And Abu 'Amr Dimashqi says: Al-tasawwuf ru'yat al-kawn bi'ayn al-naqs, bal ghadd al-tarf 'an alkawn, "Sufi'ism is to see the imperfection of the phenomenal world (and this shows that human attributes are still existent), nay, to shut the eye to the phenomenal world" (and this shows that human attributes are annihilated; because the objects of sight are phenomena, and when phenomena disappear, sight also disappears). Shutting the eye to the phenomenal world leaves the spiritual vision subsistent, i.e. whoever becomes blind to self sees by means of God, because the seeker of phenomena is also a self seeker, and his action proceeds from and through himself, and he cannot find any way of escaping from himself. Accordingly one sees himself to be imperfect, and one shuts his eye to self and does not see; and although the seer sees his 'imperfection, nevertheless his eye is a veil, and he is veiled by his sight, but he who does not see is not veiled by his blindness. This is a well established principle in the Path of aspirants to Sufi'ism and mystics (arbab-i maani), but to explain it here would be unsuitable.
And Abu Bakr Shibli says: Al-tasawwuf shirk li'annahu siyanat al-qalb 'an ruyat al-ghayr wa-la ghayr, "Sufi'ism is polytheism, because it is the guarding of the heart from the vision of 'other', and 'other' does not exist." That is to say, vision of other (than God) in affirming the Unity of God is polytheism, and when "other" has no value in the heart, it is absurd to guard the heart from remembrance of "other".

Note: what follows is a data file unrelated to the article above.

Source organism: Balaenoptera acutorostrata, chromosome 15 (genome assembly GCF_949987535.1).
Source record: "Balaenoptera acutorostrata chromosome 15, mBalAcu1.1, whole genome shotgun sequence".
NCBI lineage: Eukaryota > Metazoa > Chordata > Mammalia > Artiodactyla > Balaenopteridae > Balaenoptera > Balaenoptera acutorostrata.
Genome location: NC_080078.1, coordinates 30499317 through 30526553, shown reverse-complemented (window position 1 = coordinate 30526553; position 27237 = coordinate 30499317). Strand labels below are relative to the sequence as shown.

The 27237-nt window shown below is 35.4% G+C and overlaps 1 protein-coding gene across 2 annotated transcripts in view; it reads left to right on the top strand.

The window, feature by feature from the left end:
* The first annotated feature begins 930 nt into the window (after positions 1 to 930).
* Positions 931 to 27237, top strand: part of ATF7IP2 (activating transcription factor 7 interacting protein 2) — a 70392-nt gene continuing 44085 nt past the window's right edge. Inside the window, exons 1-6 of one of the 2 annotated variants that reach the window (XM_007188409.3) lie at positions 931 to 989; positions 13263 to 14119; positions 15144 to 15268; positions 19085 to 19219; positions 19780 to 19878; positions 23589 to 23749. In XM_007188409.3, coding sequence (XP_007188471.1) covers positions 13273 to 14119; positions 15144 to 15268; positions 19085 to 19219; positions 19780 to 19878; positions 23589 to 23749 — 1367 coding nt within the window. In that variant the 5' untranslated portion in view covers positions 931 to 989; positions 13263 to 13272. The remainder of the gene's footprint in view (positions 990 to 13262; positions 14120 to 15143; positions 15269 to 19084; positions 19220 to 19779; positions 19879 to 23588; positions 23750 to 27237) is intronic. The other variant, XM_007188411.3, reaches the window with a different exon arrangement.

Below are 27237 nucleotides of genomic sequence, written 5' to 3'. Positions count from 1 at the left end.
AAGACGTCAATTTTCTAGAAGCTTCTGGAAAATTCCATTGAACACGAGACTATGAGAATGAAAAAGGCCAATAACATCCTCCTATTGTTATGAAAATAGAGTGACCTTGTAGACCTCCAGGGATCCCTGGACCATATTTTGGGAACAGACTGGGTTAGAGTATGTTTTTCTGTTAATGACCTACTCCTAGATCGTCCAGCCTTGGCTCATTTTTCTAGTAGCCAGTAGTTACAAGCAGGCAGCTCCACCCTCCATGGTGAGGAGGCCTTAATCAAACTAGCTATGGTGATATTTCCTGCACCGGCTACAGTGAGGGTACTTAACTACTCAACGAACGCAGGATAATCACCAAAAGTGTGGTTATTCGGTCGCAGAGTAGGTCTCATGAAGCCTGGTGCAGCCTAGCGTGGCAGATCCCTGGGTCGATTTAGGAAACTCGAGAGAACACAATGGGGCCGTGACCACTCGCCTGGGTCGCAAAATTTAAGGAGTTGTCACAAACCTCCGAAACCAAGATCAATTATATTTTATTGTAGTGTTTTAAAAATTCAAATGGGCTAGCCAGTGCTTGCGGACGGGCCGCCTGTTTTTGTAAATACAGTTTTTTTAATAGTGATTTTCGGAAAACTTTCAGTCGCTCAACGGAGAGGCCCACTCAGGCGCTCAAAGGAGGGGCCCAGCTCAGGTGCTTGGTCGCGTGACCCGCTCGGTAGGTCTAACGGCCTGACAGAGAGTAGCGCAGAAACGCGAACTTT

And Husri says: Altasawwuf safa al-sirr min kudurat al-mukhalafat, "Sufi'ism is the heart's being pure from the pollution of discord." The meaning thereof is that he should protect the heart from discord with God, because love is concord, and concord is the opposite of discord, and the lover has but one duty in the world, namely, to keep the commandment of the beloved; and if the object of desire is one, how can discord arise?
And Muhammad b. 'Ali b. al-Husayn b. 'Ali b. Abi Talib - may God be pleased with them all! - says: Altasawwuf khulq fa-man zada 'alayka fi'l-khulq zada 'alayka fi 'l-tasawwuf, "Sufi'ism is goodness of disposition: he that has the better disposition is the better Sufi." Now goodness of disposition is of two kinds: towards God and towards men. The former is acquiescence in the Divine decrees, the latter is endurance of the burden of men's society for God's sake. These two aspects refer to the seeker (talib). God is independent of the seeker's acquiescence or anger, and these two qualities depend on consideration of His Unity.
And Abu Muhammad Murta'ish says: AI-Sufi la yasbiqu himmatuhu khatwatahu, "The Sufi is he whose thought keeps pace with his foot," i.e. he is entirely present: his soul is where his body is, and his body where his soul is, and his soul where his foot is, and his foot where his soul is. This is the sign of presence without absence. Others say, on the contrary: "He is absent from himself and present with God." It is not so: he is present with himself and present with God. The expression denotes perfect union (jam'aljam), because there can be no absence from self so long as one regards one's self; when self regard has ceased, there is presence (with God) without absence.
In this particular sense the saying closely resembles that of Shibli: AI-Sufi la yara fi 'l-darayn maa 'llah ghayra 'llah, "The Sufi is he that sees nothing except God in the two worlds." In short, human existence is "other", and when a man does not see "other" he does not see himself; and becomes• totally void of self, whether "self' is affirmed or denied.